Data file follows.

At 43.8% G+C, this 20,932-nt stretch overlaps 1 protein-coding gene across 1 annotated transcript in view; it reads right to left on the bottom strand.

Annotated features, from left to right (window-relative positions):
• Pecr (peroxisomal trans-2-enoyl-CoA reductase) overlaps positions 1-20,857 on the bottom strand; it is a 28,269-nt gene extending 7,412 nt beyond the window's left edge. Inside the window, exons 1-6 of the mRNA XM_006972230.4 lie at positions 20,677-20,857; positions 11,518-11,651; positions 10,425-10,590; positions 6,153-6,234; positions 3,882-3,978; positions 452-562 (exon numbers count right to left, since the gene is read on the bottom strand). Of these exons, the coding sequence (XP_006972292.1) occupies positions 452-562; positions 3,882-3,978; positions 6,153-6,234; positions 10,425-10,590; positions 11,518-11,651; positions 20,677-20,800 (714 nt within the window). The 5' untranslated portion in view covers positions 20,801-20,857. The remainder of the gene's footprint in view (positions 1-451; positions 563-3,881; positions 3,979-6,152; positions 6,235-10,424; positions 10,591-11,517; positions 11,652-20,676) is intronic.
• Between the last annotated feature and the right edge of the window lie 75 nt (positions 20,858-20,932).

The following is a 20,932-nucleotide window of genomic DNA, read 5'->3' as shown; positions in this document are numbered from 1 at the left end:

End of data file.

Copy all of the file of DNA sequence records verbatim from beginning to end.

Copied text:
At 43.8% G+C, this 20,932-nt stretch overlaps 1 protein-coding gene across 1 annotated transcript in view; it reads right to left on the bottom strand.

Annotated features, from left to right (window-relative positions):
• Pecr (peroxisomal trans-2-enoyl-CoA reductase) overlaps positions 1-20,857 on the bottom strand; it is a 28,269-nt gene extending 7,412 nt beyond the window's left edge. Inside the window, exons 1-6 of the mRNA XM_006972230.4 lie at positions 20,677-20,857; positions 11,518-11,651; positions 10,425-10,590; positions 6,153-6,234; positions 3,882-3,978; positions 452-562 (exon numbers count right to left, since the gene is read on the bottom strand). Of these exons, the coding sequence (XP_006972292.1) occupies positions 452-562; positions 3,882-3,978; positions 6,153-6,234; positions 10,425-10,590; positions 11,518-11,651; positions 20,677-20,800 (714 nt within the window). The 5' untranslated portion in view covers positions 20,801-20,857. The remainder of the gene's footprint in view (positions 1-451; positions 563-3,881; positions 3,979-6,152; positions 6,235-10,424; positions 10,591-11,517; positions 11,652-20,676) is intronic.
• Between the last annotated feature and the right edge of the window lie 75 nt (positions 20,858-20,932).

The following is a 20,932-nucleotide window of genomic DNA, read 5'->3' as shown; positions in this document are numbered from 1 at the left end: